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Developing a Search
(with Terms and Connectors)
Related Topics
Click a link below for information about searching using terms and connectors. Examples are included.

Developing a Search
Search Terms: Guidelines
Proper Names
Search Connectors and Commands
Connector Order and Priority
Wildcard Characters
Duplicate Options
Date Restrictions
Document Section Searching
      Descriptions of Common Sections

Note: On some Search forms, you may also click the Browse tab to view a specific source's table of contents, if available. Once you have found a more targeted area within the Browse tab, you may select that area only, return to the Search form and search only on that specified area. For more information, see Browsing a Source.

Developing a Search

If you're new to developing searches, the following steps will help you get started:

  1. Identify the topic.
    Determine the area that you want to research. For example, information about efforts in the fast food industry to use recyclable packaging.

  2. Select your Source.
    For a topic like recycling in the fast food industry, you might want to begin your search in a news source. The "News, All (English, Full Text)" group source contains hundreds of full-text business, financial, trade, and news publications.

  3. Choose your search terms.
    The terms should reflect ideas essential to your research topic. Include alternative terms, and try to avoid terms that are too general. For example, to find articles about efforts in the fast food industry to use recyclable packaging, you might use these terms and phrases:

    recycle   package   container   fast food

    Note:  Searching is not case-sensitive.

  4. Use truncation and wildcards to include word variations.
    The truncation (!) and wildcard (*) characters let you easily combine or eliminate search terms, making your search simpler.

    !  Finds a root word plus all the terms made by adding letters to the end of it.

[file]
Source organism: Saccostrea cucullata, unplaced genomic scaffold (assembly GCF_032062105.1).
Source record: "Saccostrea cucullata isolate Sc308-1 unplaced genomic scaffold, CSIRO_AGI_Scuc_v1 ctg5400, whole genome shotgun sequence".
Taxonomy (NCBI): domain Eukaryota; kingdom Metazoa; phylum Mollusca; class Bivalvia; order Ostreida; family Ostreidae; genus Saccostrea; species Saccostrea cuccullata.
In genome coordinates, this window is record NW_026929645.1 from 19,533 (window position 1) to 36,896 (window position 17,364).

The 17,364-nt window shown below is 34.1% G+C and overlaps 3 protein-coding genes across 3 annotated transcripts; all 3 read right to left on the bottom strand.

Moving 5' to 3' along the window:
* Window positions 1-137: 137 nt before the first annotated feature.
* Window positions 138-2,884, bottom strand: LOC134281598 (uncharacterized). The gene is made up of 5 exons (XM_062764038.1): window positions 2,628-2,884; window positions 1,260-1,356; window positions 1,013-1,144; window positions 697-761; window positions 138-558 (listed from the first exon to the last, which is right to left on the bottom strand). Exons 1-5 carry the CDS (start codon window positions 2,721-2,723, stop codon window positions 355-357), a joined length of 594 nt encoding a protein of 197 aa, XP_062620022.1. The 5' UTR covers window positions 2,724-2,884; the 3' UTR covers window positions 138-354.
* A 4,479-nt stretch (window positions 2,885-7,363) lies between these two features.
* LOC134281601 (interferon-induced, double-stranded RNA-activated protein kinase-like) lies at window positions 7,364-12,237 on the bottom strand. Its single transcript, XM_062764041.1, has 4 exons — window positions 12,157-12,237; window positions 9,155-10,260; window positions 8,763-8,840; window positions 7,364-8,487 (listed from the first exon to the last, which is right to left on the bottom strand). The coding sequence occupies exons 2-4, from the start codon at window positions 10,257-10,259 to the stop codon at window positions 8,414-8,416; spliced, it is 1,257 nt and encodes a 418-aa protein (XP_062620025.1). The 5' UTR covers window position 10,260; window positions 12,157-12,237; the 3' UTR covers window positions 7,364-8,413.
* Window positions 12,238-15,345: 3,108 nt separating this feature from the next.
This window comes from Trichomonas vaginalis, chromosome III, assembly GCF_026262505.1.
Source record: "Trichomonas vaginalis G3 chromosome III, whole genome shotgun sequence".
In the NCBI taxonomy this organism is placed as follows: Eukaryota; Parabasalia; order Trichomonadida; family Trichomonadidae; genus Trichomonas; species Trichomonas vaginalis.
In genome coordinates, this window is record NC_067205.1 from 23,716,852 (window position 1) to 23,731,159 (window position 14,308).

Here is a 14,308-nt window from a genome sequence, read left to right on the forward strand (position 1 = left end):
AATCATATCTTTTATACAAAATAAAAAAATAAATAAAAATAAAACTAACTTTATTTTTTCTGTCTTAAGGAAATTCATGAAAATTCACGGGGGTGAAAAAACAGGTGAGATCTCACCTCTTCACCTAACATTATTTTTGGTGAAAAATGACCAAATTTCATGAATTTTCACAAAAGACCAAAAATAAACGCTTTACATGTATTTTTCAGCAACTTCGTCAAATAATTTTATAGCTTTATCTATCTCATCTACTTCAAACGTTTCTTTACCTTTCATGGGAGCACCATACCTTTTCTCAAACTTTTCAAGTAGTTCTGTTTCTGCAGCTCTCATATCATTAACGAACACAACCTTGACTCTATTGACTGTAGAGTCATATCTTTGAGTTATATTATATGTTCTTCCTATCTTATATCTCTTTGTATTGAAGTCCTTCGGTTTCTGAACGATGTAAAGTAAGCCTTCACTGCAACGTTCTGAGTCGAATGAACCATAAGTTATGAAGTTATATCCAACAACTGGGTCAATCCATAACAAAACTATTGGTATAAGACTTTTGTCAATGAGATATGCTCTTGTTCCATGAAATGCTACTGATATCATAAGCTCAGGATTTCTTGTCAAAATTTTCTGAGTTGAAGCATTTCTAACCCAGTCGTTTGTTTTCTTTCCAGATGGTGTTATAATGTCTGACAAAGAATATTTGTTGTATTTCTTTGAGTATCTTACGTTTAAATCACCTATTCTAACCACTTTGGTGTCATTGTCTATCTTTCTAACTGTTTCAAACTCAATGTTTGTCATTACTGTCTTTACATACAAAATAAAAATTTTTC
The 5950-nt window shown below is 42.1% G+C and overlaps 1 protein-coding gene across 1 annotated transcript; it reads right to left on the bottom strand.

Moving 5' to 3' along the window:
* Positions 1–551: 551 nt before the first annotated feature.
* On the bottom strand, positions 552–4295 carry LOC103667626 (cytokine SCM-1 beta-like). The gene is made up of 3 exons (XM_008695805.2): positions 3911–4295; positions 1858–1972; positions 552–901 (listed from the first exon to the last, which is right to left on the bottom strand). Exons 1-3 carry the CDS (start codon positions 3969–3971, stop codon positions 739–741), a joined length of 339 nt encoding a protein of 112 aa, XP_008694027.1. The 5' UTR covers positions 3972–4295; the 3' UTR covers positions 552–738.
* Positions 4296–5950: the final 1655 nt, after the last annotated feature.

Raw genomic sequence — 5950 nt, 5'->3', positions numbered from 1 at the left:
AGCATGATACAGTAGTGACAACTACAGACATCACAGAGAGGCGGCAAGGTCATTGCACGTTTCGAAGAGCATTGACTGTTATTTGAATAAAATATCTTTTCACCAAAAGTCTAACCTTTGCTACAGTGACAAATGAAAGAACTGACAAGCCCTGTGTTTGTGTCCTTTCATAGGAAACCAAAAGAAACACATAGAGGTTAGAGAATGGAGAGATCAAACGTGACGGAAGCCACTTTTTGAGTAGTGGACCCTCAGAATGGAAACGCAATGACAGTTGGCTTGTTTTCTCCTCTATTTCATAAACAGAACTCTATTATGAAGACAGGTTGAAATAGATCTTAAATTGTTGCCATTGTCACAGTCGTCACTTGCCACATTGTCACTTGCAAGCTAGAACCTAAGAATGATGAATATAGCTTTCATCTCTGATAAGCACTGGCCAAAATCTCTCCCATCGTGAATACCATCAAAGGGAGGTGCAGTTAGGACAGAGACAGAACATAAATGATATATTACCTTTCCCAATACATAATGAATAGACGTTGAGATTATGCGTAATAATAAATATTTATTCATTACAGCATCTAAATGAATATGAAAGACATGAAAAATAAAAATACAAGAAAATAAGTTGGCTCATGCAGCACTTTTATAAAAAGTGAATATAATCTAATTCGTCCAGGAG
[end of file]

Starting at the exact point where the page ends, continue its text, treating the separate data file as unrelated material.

recycl!  finds "recycle," "recycling" and "recyclable."

    Note:  Terms that work best with ! are those that are unique in their truncated form. For example, if you search for fir! (thinking that you want to find "fired," "firing," or "fires"), your results will also include "first," "firm," and so on.

    *  Holds one space for a character at any point in a word:

    bernst**n  finds the "ei" and the "ie" spelling of the name.

  5. Link the search terms using connectors.
    Connectors such as OR, AND, W/N, and so on define relationships between your search terms. For example,

    recycl! W/25 fast food W/10 container OR package

    finds documents where either "container" or "package" is within 10 words of "fast food," and "fast food" is within 25 words of "recycle" (or its variants).

    To see the list of all connectors and information about how to use them, click connectors or click the More Connectors link here or on a search form.

  6. Specify date restrictions.
    Use date restrictions to narrow your search to documents published on a specific day or within a date range you specify.


Terms are the basic units of a search. A term is a single character or group of characters, alphabetic or numeric, with a space on either side.



one searchable term


one searchable term

§ 1988

two searchable terms

A hyphen is treated as a space, so a hyphenated term is seen as two terms.



one term


two terms

pre trial

two terms

A period is treated like a space except when:

  • The period is preceded and followed by a number.

    Example: 99.9 is one term

  • The period is preceded by a space and followed by a number.

    Example: .999 is one term

  • The period is preceded by only one alphabetic character and followed (with no spaces in the sequence) by any number of single letters each of which is followed by a period.